GREEN BAY — The Green Bay Packers don’t have much proven depth behind their top two wide receivers — and they did come up empty when they delved into the veteran free agent market earlier this offseason. Dez Bryant still hasn’t found a new home after being released by the Dallas Cowboys last month.
Could they wind up getting together? Bryant’s former Cowboys teammate — and new ESPN “Monday Night Football” analyst — Jason Witten certainly thinks so.
Speaking on The Adam Schefter Podcast along with new play-by-play man Joe Tessitore, Witten said this week that he believes Bryant will indeed wind up with the Packers after turning down an offer from the Baltimore Ravens and not generating as much interest among the Cowboys’ NFC East rivals as he’d hoped.
“I think he’s going to end up going to the Green Bay Packers,” Witten said. “I think that’s a great spot for him. Aaron Rodgers, he throws that back-shoulder throw so well, and Dez (can have) great chemistry with a good quarterback that can put the ball wherever he wants.”
The Packers released veteran wide receiver Jordy Nelson in March after he turned down a major pay cut that three former teammates of Nelson’s described as “insulting” or “disrespectful.” A league source said the Packers’ offer was a one-year, $2 million deal with no guaranteed money; Nelson wound up signing a two-year, $13 million deal with the Oakland Raiders.
With Nelson gone and special-teams ace Jeff Janis having left for the Cleveland Browns, the Packers have openings on their wide receiver depth chart — and a dearth of proven talent behind No. 1 receiver Davante Adams and veteran Randall Cobb.
Third-year man Geronimo Allison, who is penciled in as the outside receiver opposite Adams as the Packers get set to start organized team activity practices next week, has 35 career regular-season receptions in two years. Trevor Davis, a 2016 fifth-round pick, has eight career catches.
The Packers did add five-time Pro Bowl tight end Jimmy Graham in free agency, but the team’s other wide receivers are all young, unproven commodities.
Former basketball player Michael Clark, who spent most of last season on the practice squad, had four catches late in the season when he was promoted to the 53-man roster. The team also had DeAngelo Yancey, Jake Kumerow and Colby Pearson on the practice squad for some or all of last season, then added three wide receivers in last month’s NFL draft: fourth-rounder J’Mon Moore of Missouri, fifth-rounder Marquez Valdes-Scantling of South Florida and sixth-rounder Equanimeous St. Brown of Notre Dame.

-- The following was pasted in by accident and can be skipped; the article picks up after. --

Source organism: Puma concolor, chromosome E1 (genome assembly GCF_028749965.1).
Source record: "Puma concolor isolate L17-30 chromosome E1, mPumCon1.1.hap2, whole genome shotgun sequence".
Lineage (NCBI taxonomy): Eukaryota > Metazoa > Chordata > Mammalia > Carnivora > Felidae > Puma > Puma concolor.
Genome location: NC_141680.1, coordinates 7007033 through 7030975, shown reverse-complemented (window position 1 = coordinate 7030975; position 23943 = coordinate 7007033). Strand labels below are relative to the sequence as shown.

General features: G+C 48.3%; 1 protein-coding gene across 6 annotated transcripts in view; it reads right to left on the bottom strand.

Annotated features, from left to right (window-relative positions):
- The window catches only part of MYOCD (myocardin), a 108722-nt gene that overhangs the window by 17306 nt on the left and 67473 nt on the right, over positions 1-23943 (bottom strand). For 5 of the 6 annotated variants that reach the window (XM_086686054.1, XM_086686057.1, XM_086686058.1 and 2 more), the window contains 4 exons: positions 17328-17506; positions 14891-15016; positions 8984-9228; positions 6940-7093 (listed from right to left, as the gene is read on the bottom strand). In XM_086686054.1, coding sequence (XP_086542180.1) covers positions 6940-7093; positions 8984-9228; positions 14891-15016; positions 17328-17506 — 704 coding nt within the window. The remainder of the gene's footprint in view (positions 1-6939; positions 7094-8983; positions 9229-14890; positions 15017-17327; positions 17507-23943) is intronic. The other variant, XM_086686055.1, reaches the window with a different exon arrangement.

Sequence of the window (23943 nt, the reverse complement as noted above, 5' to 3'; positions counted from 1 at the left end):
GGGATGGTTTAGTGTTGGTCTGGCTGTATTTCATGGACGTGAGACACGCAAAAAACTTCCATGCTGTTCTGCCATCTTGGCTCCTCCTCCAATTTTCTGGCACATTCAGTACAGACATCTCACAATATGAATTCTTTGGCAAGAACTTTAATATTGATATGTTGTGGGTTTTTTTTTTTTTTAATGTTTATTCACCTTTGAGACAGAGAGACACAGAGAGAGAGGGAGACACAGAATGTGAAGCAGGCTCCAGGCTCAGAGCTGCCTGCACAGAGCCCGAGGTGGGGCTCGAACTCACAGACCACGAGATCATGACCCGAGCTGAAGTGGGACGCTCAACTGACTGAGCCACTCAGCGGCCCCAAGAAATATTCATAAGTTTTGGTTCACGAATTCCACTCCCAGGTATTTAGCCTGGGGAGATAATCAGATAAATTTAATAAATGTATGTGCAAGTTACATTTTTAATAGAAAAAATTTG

The likelihood of one of the Packers’ rookies having a significant impact in 2018 is low, considering how most of their top wide receivers had minimal impact as rookies. Most recently, Nelson (33 catches, 366 yards, two touchdowns in 2008), Cobb (25 receptions, 375 yards, one TD in 2011) and Adams (38 receptions, 446 yards, three TDs in 2014) all had limited roles offensively as rookies.
“I still think Dez can still high-point the football as good as any other wide receiver in the National Football League,” Witten said. “You partner him up with Jimmy Graham and Aaron Rodgers, and I think that offense can put up a lot of points. … I think it’s a win-win for the Packers.”
Witten also said he thought Bryant could “go there and really help them take the next step and get back on a playoff run” after the Packers missed the playoffs last season and called Bryant “a smart football player (who) understands how important the quarterback position” is.
Witten said he didn’t have any inside information on what Bryant might be thinking, and in an interview last month with 105.3 The Fan in Dallas-Fort Worth, Bryant was dismissive of the Packers as an option. “It wouldn’t seem right,” he told the station. “Too much history.”
Of course, that was before Bryant’s market was limited in the immediate aftermath of his release. Perhaps he can look past the Cowboys’ 2014 NFC divisional playoff loss at Lambeau Field (the “Dez Caught It” game) and their last-second 2016 NFC divisional loss to the Packers and Rodgers at AT&T Stadium.
Packers general manager Brian Gutekunst, meanwhile, must decide whether replacing the soon-to-be 33-year-old Nelson with Bryant, who’s set to turn 30 in November, makes sense. Playing in all 16 games last season, Bryant was targeted 132 times and finished with 69 receptions for 838 yards and six touchdowns. He played in 24 of a possible 32 games in 2015 and ’16 and hasn’t put up 1,000 yards since 2014 (88 receptions, 1,320 yards, NFL-high 16 TDs).
Gutekunst did pursue high-profile free agent wide receivers Allen Robinson and Sammy Watkins when the market opened in March, and the team brought Jordan Matthews in for a visit later in free agency before Matthews signed with New England.
“A lot of times with the free agents that are (still) out there there’s more conversations about fit. Because the big money is gone, so now it’s about what is the right fit for that player, for the club,” Gutekunst said at the NFL meetings in March.
“You can’t count on (veterans becoming available) and there’s always surprises. There’s always phone calls of whether it’s trades or guys getting released that you didn’t expect. Our thing has been do our due diligence and always be prepared for the opportunity.”